Salary.sg Forums - Reply to Topic
Salary.sg Forums  

Go Back   Salary.sg Forums > The Salary.sg Discussion Forums: > Income and Jobs > Career as Teacher

Income and Jobs Discuss jobs, career options and of course salaries




Salary.sg Forums

Thread: Career as Teacher Reply to Thread
Your Username: Click here to log in
Human Verification To prove you are a human and not a computer program that spams, please check the box below and answer any further questions if prompted.

Title:
  
Message:
Post Icons
You may choose an icon for your message from the following list:
 

Additional Options
Miscellaneous Options

Topic Review (Newest First)
Today 04:11 AM
Unregistered
Quote:
Originally Posted by Unregistered View Post
At current salary ranges, a Level Head will max out at just over 10k. An average teacher, assuming he/she does not hit GEO5A but stays at GEO5, will max out a little over 8k. The ceilings are likely to increase in the future; you will experience several service-wide salary adjustments during your career. Whether they will keep proper pace with inflation remains to be seen

The problem is: the salary ceiling takes FOREVER to reach. You will have to stand the test of time in your early years drawing very low salaries compared to your senior colleagues, who may well be doing a lot less work than you. If you can live and climb through this phase and stay long enough to reach the higher salary points, you'll be fine.
More rosy if you consider bonuses (MY, EOY, PB). GEO5 could max out at $10k+ gross (incl. bonuses averaged across 12 months. Not to forget salary revisions at least once a decade.
Today 04:08 AM
Unregistered
Quote:
Originally Posted by Unregistered View Post
Hi there, slightly unrelated but i'm midway through my BSc programme in NIE. Am wondering what the pay difference is between 1st/2nd upper and the next tier. Not that I intend to skive but Was just curious to know. (Might give me a bit of motivation to push on harder. HAHA)
At most, $200-$300 difference between that and next tier depending on gender / NS. Might affect CEP, though decent performance in first few years would even things out.
Today 04:06 AM
Unregistered
Quote:
Originally Posted by Unregistered View Post
Hi there, slightly unrelated but i'm midway through my BSc programme in NIE. Am wondering what the pay difference is between 1st/2nd upper and the next tier. Not that I intend to skive but Was just curious to know. (Might give me a bit of motivation to push on harder. HAHA)
No difference in salary between first and second upper.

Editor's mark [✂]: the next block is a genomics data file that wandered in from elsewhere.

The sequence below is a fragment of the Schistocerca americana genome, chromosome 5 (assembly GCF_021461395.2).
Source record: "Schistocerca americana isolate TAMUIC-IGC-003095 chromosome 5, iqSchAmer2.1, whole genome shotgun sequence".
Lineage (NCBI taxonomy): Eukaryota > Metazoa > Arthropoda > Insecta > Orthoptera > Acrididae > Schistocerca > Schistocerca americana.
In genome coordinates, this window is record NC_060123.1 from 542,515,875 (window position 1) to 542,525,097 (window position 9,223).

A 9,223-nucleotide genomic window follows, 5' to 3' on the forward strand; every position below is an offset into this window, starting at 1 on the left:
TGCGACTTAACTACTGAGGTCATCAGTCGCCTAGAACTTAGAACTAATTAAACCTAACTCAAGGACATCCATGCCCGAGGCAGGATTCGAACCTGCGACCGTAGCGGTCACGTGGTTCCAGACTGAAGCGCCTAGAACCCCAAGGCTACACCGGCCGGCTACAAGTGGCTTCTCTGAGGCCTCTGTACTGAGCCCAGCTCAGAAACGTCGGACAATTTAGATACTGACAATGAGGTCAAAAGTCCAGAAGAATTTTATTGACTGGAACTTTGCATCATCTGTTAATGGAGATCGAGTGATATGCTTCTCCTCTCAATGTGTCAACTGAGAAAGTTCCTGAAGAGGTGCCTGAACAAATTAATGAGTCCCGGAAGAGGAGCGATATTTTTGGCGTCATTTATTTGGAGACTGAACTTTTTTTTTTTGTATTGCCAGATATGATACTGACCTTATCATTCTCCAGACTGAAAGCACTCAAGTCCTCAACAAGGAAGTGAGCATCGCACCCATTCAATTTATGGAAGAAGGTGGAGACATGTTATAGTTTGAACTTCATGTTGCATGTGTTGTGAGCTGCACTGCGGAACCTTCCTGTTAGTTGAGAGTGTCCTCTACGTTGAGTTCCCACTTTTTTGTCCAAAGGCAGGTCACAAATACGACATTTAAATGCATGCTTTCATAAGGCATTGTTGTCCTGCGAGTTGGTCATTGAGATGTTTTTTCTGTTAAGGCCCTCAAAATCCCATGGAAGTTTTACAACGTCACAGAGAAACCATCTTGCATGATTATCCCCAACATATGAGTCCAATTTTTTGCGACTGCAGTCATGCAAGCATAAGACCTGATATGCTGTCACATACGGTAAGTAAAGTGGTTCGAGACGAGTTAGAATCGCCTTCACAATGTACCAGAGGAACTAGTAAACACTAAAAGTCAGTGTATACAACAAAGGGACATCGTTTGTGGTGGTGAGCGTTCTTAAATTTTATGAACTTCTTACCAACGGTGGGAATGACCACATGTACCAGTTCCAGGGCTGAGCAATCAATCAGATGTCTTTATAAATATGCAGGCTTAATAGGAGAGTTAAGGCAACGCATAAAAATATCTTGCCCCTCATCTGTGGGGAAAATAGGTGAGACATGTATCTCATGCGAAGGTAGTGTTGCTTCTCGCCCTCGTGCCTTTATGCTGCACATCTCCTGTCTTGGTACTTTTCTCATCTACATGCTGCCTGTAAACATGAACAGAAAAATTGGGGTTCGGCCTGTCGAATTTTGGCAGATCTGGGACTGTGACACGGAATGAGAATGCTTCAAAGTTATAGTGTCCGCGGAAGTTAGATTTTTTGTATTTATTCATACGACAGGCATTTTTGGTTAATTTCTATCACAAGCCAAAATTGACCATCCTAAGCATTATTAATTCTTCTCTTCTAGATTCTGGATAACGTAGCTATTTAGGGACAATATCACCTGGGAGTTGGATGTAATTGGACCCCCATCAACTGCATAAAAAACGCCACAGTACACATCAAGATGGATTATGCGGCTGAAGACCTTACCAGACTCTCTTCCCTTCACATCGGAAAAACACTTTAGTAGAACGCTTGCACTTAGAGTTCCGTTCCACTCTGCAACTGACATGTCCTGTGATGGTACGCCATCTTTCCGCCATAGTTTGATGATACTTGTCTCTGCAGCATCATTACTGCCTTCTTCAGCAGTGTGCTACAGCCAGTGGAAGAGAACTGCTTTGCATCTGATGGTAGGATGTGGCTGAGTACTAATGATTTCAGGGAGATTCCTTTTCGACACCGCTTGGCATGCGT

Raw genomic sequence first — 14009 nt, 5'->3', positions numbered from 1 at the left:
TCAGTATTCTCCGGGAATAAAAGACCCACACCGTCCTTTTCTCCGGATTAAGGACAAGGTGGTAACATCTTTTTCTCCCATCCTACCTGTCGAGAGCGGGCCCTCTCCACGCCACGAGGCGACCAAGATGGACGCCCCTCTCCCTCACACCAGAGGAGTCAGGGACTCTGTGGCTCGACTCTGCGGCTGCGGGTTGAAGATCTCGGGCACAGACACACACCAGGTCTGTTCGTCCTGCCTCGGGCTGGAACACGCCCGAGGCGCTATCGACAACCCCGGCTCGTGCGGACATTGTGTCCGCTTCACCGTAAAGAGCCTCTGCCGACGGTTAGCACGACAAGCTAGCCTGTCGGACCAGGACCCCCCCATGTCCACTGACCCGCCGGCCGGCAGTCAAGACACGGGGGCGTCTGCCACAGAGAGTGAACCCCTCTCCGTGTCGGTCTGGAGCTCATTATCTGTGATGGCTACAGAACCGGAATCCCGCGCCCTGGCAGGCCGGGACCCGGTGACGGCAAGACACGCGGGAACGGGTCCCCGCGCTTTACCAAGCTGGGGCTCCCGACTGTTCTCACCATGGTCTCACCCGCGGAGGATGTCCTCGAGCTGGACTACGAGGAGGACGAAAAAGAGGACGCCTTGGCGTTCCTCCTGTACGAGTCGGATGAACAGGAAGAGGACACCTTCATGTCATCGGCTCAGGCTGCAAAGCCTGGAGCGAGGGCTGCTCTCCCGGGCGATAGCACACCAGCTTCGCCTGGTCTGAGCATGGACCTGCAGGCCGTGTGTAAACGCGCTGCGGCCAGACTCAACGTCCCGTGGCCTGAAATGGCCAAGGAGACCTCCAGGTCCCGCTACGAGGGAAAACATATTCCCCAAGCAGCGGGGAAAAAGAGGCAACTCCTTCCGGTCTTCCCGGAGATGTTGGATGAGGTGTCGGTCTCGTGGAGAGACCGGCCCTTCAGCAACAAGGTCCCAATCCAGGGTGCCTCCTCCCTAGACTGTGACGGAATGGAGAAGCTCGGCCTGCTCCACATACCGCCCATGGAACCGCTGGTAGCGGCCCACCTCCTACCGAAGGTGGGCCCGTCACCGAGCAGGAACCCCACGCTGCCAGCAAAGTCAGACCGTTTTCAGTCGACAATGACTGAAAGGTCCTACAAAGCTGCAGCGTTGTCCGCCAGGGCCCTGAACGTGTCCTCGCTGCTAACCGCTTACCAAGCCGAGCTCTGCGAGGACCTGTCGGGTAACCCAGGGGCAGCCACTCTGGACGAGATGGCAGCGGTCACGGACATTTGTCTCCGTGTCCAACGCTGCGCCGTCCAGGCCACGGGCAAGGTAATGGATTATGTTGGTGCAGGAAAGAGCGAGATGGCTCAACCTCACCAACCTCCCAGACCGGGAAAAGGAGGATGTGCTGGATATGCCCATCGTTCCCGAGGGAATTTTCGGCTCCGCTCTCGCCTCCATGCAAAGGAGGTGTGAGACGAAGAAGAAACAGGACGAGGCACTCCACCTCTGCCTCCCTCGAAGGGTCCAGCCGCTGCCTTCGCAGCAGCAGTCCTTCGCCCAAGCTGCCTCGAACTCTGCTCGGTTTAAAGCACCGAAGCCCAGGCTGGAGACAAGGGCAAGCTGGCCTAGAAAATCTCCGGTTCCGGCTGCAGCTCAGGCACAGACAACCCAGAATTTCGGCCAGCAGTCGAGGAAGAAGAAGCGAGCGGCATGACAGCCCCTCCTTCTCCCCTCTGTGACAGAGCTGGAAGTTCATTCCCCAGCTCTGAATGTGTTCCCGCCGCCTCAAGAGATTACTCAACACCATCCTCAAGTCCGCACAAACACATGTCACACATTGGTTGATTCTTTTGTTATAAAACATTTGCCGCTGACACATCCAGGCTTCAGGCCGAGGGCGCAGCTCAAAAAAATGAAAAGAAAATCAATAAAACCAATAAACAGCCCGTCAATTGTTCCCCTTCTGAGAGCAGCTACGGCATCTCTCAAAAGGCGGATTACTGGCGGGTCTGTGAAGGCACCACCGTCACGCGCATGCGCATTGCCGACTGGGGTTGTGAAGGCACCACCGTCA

Today 02:26 AM
Unregistered
Query on starting pay

Hi there, slightly unrelated but i'm midway through my BSc programme in NIE. Am wondering what the pay difference is between 1st/2nd upper and the next tier. Not that I intend to skive but Was just curious to know. (Might give me a bit of motivation to push on harder. HAHA)
Yesterday 10:15 PM
Unregistered
OCA Payout

Hi, may I know when do they usually give the OCA payout?Same time as Dec pay or later? Thank you.
Yesterday 09:28 PM
Unregistered
Quote:
Originally Posted by Unregistered View Post
Hello all, thank you for sharing insights into the compensation of MOE teachers. Am an aspiring teacher here but after reading all the threads, I am certainly thinking twice. Could I request some insights on the following:

What is the ceiling salary that a mediocre/average teacher is expected to attain in his/her career? Assuming non-HOD but maybe at max a Level Head or something.
At current salary ranges, a Level Head will max out at just over 10k. An average teacher, assuming he/she does not hit GEO5A but stays at GEO5, will max out a little over 8k. The ceilings are likely to increase in the future; you will experience several service-wide salary adjustments during your career. Whether they will keep proper pace with inflation remains to be seen

The problem is: the salary ceiling takes FOREVER to reach. You will have to stand the test of time in your early years drawing very low salaries compared to your senior colleagues, who may well be doing a lot less work than you. If you can live and climb through this phase and stay long enough to reach the higher salary points, you'll be fine.
Yesterday 09:02 PM
Unregistered Hello all, thank you for sharing insights into the compensation of MOE teachers. Am an aspiring teacher here but after reading all the threads, I am certainly thinking twice. Could I request some insights on the following:

What is the ceiling salary that a mediocre/average teacher is expected to attain in his/her career? Assuming non-HOD but maybe at max a Level Head or something.